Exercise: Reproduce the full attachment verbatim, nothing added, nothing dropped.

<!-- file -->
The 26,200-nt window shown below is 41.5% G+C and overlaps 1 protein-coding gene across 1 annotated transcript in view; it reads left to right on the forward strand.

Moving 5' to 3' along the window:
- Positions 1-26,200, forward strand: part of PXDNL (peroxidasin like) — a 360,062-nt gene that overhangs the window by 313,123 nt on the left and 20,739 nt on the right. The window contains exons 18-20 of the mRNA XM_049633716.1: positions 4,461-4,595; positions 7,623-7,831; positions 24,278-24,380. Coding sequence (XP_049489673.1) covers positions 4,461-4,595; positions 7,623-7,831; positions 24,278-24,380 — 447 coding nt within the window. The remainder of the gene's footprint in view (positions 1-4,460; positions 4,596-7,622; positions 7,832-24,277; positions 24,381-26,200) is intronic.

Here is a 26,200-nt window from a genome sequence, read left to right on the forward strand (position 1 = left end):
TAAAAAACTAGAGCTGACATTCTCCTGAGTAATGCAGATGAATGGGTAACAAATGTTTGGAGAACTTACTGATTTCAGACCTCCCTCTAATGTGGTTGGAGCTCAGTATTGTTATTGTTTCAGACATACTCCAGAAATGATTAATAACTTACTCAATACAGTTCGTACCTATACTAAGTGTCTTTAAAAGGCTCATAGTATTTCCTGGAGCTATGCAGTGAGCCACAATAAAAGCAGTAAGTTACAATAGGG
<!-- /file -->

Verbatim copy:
The 26,200-nt window shown below is 41.5% G+C and overlaps 1 protein-coding gene across 1 annotated transcript in view; it reads left to right on the forward strand.

Moving 5' to 3' along the window:
- Positions 1-26,200, forward strand: part of PXDNL (peroxidasin like) — a 360,062-nt gene that overhangs the window by 313,123 nt on the left and 20,739 nt on the right. The window contains exons 18-20 of the mRNA XM_049633716.1: positions 4,461-4,595; positions 7,623-7,831; positions 24,278-24,380. Coding sequence (XP_049489673.1) covers positions 4,461-4,595; positions 7,623-7,831; positions 24,278-24,380 — 447 coding nt within the window. The remainder of the gene's footprint in view (positions 1-4,460; positions 4,596-7,622; positions 7,832-24,277; positions 24,381-26,200) is intronic.

Here is a 26,200-nt window from a genome sequence, read left to right on the forward strand (position 1 = left end):
TAAAAAACTAGAGCTGACATTCTCCTGAGTAATGCAGATGAATGGGTAACAAATGTTTGGAGAACTTACTGATTTCAGACCTCCCTCTAATGTGGTTGGAGCTCAGTATTGTTATTGTTTCAGACATACTCCAGAAATGATTAATAACTTACTCAATACAGTTCGTACCTATACTAAGTGTCTTTAAAAGGCTCATAGTATTTCCTGGAGCTATGCAGTGAGCCACAATAAAAGCAGTAAGTTACAATAGGG